PET SEMATARY Injects Stephen King’s Bleakest Tale With Pitch Black Humor

Mary Lambert’s 1989 adaptation of Stephen King’s PET SEMATARY has never been a favorite film of mine. That’s not to say I think that the film is poorly made, it’s simply too effective. It’s one of King’s bleakest (the author considered shelving it, calling it dark and unenjoyable) tales and hit me hard at 9 years old when—much like Ellie Creed in the novel and film—the death of a pet or a loved one is harder to comprehend and accept than as an adult. This new take on King’s 1983 novel injects a pitch black sense of humor into the story that, while cutting some of the visceral, emotional horror of the original, makes for a more entertaining film.



Louis Creed (Jason Clarke) is a big city doctor who moves his family—wife Rachel (Amy Seimetz), daughter Ellie (Jete Laurence), son Gage Hugo Lavoie and Locas Lavoie), and cat Church—to the countryside. It’s a big house, lots of land, and a pleasant neighbor in Jud Crandall (John Lithgow) who befriends young Ellie in the pet cemetery behind their new home. Jud explains that the local children have been burying their pets there for years. When Church the cat is run over by one or the speeding trucks that tear down the nearby highway, Jud offers an alternative solution to revealing the bad news to Ellie. He and Louis go far beyond the cemetery to bury the family cat. Coated in thick fog reminiscent of the moors from countless Hammer productions, the deed is done and hours later, Church returns to the Creed home..albeit changed. Tragedy befalls the family when Ellie is killed by a speeding truck in front of the house and while Rachel escapes to the city with Gage. Louis remains and makes an attempt to reanimate his dead daughter, but as Jud Crandall explains, “sometimes dead is better.”




PET SEMATARY plays like a great cover version of a classic song, taking elements of both the original novel and film, and putting its own spin on it to create something  faithful to the soul, but just different enough to surprise and excite. Usually a second adaptation of a novel will attempt to be more faithful to the original book, SEMATARY plays with those expectations—at times going completely off book—providing surprises, jolts, and scares that audiences won’t see coming. The filmmakers utilize the familiarity that King fans have with the source material to play the audience like a fiddle. It’s a brave move for the filmmakers to make, making changes to a story that King fans hold in such high regard, but it pays off. In some cases, the changes improve upon the original novel. The death of Ellie provides more gravitas to the themes of grief and loss as she’s the one asking the questions before meeting her demise. Even with the changes made to the characters and sequences, the themes of loss, grief, and death remain. The best Stephen King stories play like classic E.C. Comics or Twilight Zone morality plays (and the worst ones wrap up with “and it was aliens the whole time. The end), taking human faults and utilizing them in ghost stories. PET SEMATARY leans into that with a tale of a man using powers he doesn’t understand for selfish—if relatable—reasons. Louis Creed is a man of science who takes to supernatural means to attempt to rebuild his crumbling family.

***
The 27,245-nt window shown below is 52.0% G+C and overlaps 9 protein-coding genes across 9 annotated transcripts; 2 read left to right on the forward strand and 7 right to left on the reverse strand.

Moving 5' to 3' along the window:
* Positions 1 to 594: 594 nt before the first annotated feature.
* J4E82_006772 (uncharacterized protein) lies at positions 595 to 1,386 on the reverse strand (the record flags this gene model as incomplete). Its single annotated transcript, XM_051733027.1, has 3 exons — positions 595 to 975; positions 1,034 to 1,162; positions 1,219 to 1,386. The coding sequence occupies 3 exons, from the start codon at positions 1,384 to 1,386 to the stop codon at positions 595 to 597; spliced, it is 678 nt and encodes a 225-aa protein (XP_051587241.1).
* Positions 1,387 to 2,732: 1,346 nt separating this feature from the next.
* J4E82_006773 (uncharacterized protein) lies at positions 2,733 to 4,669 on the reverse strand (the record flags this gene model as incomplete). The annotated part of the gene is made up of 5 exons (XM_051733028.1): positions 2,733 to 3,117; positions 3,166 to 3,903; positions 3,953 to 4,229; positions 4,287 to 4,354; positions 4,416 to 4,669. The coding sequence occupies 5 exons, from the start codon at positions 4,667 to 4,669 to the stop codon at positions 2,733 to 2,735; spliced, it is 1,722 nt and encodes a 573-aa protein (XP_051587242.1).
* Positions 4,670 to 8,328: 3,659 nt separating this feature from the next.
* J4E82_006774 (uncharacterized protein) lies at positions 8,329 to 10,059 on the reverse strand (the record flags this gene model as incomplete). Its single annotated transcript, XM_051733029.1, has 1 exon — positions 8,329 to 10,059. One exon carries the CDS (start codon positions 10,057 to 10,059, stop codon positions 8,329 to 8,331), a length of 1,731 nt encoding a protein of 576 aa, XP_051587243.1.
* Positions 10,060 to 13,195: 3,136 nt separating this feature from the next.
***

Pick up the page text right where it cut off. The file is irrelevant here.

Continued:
Directors Kevin Kolsch and Dennis Widmyer along with script writer Jeff Buheler bring black humor—be it through the way shots are set up, the editing or the a script—that lightens the heavy load of the proceedings and keeps things from getting too bleak or dour . It’s a welcome addition. Some of the most timeless horror films  from THE TEXAS CHAIN SAW MASSACRE, to AN AMERICAN WEREWOLF IN LONDON, to the later NIGHTMARE ON ELM STREET films, to SCREAM, feature some genuine laughs alongside the more terrifying moments. The filmmakers expertly utilize it as a catch and release, and it provides for a thrilling ride.

The climax of the film provides an unsettling—and darkly comic—final image right out of an issue of The Vault Of Horror or Tales From The Crypt that will remain with audiences long after they leave the theater. And yes, the credits smash to a cover of the Ramones classic.



Mike Vanderbilt
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